As you know, it is our custom to present a “state of the church” message every year around this time. Sometimes the message addresses the state of the church generally, as in, across the nation. At other times, like today, the message concerns particular issues that pertain to our congregation.
“And let us not be weary in well doing: for in due season we shall reap, if we faint not. As we have therefore opportunity, let us do good unto all men, especially unto them who are of the household of faith” (Gal. 6: 9–10).
“But ye, brethren, be not weary in well doing” (2 Thess. 3:13).
“Therefore, my beloved brethren, be ye stedfast, unmoveable, always abounding in the work of the Lord, forasmuch as ye know that your labour is not in vain in the Lord” (1 Cor. 15:58).
“Use hospitality one to another without grudging” (1 Pet. 4:9).
Summary of the Texts:
Before highlighting what each of our texts is saying, let me begin with the takeaway point from all of them. If we hear the message here rightly, we will see that there is a fusion of joy and stamina that is a peculiar work of the Holy Spirit. And if we are in the path we ought to be in, if we are walking in the right way, we will be in great need of Him to perform that work in us. We will need that peculiar fusion of joy and stamina.
In Galatians, Paul exhorts us to not give way to weariness, and the way we are to do this is by keeping our eyes on the agricultural metaphor. We will not grow weary if we keep our eyes on the harvest. Good works, done for all men, but especially for the household of faith, are a form of farming. Plowing hard ground can seem like an eternal distance from the ripening grain of autumn, so look ahead. Consider the whole point.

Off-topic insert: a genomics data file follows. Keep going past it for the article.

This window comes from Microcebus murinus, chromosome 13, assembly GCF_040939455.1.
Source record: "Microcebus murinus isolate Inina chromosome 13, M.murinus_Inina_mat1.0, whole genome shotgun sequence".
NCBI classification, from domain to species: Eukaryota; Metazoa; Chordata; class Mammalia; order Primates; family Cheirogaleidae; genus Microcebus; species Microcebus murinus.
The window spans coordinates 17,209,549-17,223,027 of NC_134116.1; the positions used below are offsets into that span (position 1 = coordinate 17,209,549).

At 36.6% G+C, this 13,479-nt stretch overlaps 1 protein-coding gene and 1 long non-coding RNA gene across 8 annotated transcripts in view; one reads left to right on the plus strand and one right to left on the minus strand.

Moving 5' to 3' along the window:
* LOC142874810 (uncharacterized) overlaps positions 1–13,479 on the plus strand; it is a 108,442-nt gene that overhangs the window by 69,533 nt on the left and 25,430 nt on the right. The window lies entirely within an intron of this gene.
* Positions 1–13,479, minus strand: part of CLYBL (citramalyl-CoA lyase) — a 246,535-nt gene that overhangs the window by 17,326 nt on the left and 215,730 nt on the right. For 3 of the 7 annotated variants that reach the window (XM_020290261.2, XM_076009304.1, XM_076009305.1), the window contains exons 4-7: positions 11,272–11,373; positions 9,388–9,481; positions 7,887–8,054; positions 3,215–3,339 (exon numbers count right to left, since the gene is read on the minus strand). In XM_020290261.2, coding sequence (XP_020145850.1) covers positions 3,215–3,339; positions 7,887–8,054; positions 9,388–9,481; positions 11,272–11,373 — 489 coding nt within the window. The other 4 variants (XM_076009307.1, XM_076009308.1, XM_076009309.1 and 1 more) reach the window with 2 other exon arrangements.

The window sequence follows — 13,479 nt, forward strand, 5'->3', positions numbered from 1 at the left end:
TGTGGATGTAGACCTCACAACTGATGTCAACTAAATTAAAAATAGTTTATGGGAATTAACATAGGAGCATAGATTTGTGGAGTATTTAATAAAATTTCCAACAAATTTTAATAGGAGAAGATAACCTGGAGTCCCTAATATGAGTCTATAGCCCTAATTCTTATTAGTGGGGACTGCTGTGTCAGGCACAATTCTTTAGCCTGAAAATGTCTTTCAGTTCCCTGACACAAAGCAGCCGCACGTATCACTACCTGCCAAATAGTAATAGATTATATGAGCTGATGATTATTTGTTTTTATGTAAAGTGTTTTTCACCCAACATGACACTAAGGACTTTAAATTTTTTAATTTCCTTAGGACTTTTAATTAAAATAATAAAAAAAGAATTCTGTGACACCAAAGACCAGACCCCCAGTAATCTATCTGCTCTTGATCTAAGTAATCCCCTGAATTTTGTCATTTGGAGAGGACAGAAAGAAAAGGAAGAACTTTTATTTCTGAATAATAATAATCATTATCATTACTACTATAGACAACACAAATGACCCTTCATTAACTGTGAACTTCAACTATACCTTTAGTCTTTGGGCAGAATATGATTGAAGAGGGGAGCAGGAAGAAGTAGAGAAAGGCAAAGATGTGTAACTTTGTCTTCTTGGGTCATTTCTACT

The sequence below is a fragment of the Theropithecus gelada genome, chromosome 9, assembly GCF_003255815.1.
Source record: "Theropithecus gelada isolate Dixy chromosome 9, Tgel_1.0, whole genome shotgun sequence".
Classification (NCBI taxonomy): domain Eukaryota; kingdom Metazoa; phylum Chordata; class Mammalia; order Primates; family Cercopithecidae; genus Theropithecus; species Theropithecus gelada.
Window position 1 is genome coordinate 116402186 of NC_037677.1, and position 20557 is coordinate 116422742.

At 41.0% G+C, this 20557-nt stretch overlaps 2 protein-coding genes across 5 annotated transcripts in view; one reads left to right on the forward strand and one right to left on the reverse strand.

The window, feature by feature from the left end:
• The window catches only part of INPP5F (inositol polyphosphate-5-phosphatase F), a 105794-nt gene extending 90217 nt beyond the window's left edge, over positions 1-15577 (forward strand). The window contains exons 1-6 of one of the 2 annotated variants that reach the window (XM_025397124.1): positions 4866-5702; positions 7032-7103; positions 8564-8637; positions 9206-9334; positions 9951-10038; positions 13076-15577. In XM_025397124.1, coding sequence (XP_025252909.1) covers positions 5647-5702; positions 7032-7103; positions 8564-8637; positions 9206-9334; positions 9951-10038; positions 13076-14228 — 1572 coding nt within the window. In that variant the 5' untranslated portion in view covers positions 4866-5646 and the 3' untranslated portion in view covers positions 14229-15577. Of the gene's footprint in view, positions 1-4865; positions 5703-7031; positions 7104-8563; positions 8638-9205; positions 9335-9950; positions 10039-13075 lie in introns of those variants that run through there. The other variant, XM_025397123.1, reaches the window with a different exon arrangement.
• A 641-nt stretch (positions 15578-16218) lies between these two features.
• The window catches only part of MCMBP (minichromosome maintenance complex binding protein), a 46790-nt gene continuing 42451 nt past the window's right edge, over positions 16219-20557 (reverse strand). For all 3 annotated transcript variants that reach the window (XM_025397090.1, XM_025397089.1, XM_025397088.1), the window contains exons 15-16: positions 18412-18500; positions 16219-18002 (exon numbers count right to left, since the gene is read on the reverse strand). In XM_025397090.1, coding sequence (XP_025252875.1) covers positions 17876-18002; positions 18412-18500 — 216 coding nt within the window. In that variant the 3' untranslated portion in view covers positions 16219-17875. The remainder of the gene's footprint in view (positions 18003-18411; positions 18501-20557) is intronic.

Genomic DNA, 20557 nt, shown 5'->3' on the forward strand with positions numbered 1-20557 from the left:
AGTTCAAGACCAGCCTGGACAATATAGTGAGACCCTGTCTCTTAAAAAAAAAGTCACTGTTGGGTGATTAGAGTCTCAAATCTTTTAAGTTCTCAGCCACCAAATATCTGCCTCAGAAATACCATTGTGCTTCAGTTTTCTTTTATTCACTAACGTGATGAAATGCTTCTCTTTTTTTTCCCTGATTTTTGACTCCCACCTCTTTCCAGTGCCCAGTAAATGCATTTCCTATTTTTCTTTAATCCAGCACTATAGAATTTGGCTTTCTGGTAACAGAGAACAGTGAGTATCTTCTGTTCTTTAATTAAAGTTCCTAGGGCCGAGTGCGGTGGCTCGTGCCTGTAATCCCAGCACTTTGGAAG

In Thessalonians, the same exhortation is given—do not grow weary in doing good. In this instance, it is an exhortation given to hard-working saints who are surrounded by goof-offs, leaning on their shovels. Not only must we not grow weary in the good work we are doing, we must also not grow weary in the work of disciplining those who do not understand the biblical view of work, or who do not understand it with their hands.
In Corinthians, Paul says that we are to abound in our work. We are to be committed to it, and are to be steadfast and immoveable. This work that we are to abound in is work that is not in vain. This means that God wants us to hustle. And remember that this is in the chapter that is talking about the resurrection of the dead. Our abundant work now is not going to be considered in vain then. Or, as R.C. Sproul put it, right now counts forever. If a cup of cold water given in the name of Christ will not be forgotten in the Lasts Day, then what of the greater words that are assigned to us?
And then Peter tells us to be given to hospitality, and not to be put off by the rudeness or thoughtlessness of others.
What are some particular points of application for us?
As Our Congregation Ages: